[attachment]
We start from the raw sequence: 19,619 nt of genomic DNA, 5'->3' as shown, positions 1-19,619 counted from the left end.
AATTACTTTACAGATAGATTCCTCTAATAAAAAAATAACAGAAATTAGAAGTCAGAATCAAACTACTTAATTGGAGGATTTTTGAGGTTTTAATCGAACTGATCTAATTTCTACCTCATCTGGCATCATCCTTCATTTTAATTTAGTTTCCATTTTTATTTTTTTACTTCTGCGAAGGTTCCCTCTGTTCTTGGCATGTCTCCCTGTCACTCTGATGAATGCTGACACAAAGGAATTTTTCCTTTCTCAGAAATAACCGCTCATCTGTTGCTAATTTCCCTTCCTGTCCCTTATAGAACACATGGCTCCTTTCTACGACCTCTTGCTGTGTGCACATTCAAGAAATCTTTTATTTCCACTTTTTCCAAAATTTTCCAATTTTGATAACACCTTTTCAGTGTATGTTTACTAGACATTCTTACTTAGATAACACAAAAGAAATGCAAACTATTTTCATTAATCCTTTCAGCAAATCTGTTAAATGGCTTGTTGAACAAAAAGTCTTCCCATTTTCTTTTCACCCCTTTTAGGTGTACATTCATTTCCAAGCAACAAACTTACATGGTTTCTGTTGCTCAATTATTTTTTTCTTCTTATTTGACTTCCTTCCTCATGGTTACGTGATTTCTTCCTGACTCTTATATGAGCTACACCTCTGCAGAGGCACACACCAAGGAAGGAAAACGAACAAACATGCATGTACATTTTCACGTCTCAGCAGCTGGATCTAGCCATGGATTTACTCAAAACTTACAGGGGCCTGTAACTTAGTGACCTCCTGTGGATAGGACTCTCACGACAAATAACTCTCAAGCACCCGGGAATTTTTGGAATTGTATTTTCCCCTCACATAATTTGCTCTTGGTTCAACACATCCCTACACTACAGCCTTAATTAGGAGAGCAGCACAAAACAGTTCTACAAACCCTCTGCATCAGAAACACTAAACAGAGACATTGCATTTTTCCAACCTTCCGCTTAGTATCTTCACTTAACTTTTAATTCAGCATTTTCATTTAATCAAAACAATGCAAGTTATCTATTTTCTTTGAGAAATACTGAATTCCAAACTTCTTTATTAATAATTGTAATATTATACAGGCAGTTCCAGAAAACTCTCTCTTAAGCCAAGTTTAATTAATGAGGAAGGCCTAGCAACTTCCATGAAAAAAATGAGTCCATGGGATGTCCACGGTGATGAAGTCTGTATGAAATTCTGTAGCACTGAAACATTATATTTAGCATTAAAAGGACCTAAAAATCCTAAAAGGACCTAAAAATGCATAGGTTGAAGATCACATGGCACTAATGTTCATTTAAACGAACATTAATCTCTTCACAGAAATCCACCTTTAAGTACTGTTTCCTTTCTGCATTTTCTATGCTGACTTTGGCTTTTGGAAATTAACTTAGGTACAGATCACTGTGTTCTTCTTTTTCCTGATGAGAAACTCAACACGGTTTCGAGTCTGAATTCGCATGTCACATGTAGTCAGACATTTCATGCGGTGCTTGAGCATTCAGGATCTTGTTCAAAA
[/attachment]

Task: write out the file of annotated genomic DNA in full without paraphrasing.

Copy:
We start from the raw sequence: 19,619 nt of genomic DNA, 5'->3' as shown, positions 1-19,619 counted from the left end.
AATTACTTTACAGATAGATTCCTCTAATAAAAAAATAACAGAAATTAGAAGTCAGAATCAAACTACTTAATTGGAGGATTTTTGAGGTTTTAATCGAACTGATCTAATTTCTACCTCATCTGGCATCATCCTTCATTTTAATTTAGTTTCCATTTTTATTTTTTTACTTCTGCGAAGGTTCCCTCTGTTCTTGGCATGTCTCCCTGTCACTCTGATGAATGCTGACACAAAGGAATTTTTCCTTTCTCAGAAATAACCGCTCATCTGTTGCTAATTTCCCTTCCTGTCCCTTATAGAACACATGGCTCCTTTCTACGACCTCTTGCTGTGTGCACATTCAAGAAATCTTTTATTTCCACTTTTTCCAAAATTTTCCAATTTTGATAACACCTTTTCAGTGTATGTTTACTAGACATTCTTACTTAGATAACACAAAAGAAATGCAAACTATTTTCATTAATCCTTTCAGCAAATCTGTTAAATGGCTTGTTGAACAAAAAGTCTTCCCATTTTCTTTTCACCCCTTTTAGGTGTACATTCATTTCCAAGCAACAAACTTACATGGTTTCTGTTGCTCAATTATTTTTTTCTTCTTATTTGACTTCCTTCCTCATGGTTACGTGATTTCTTCCTGACTCTTATATGAGCTACACCTCTGCAGAGGCACACACCAAGGAAGGAAAACGAACAAACATGCATGTACATTTTCACGTCTCAGCAGCTGGATCTAGCCATGGATTTACTCAAAACTTACAGGGGCCTGTAACTTAGTGACCTCCTGTGGATAGGACTCTCACGACAAATAACTCTCAAGCACCCGGGAATTTTTGGAATTGTATTTTCCCCTCACATAATTTGCTCTTGGTTCAACACATCCCTACACTACAGCCTTAATTAGGAGAGCAGCACAAAACAGTTCTACAAACCCTCTGCATCAGAAACACTAAACAGAGACATTGCATTTTTCCAACCTTCCGCTTAGTATCTTCACTTAACTTTTAATTCAGCATTTTCATTTAATCAAAACAATGCAAGTTATCTATTTTCTTTGAGAAATACTGAATTCCAAACTTCTTTATTAATAATTGTAATATTATACAGGCAGTTCCAGAAAACTCTCTCTTAAGCCAAGTTTAATTAATGAGGAAGGCCTAGCAACTTCCATGAAAAAAATGAGTCCATGGGATGTCCACGGTGATGAAGTCTGTATGAAATTCTGTAGCACTGAAACATTATATTTAGCATTAAAAGGACCTAAAAATCCTAAAAGGACCTAAAAATGCATAGGTTGAAGATCACATGGCACTAATGTTCATTTAAACGAACATTAATCTCTTCACAGAAATCCACCTTTAAGTACTGTTTCCTTTCTGCATTTTCTATGCTGACTTTGGCTTTTGGAAATTAACTTAGGTACAGATCACTGTGTTCTTCTTTTTCCTGATGAGAAACTCAACACGGTTTCGAGTCTGAATTCGCATGTCACATGTAGTCAGACATTTCATGCGGTGCTTGAGCATTCAGGATCTTGTTCAAAA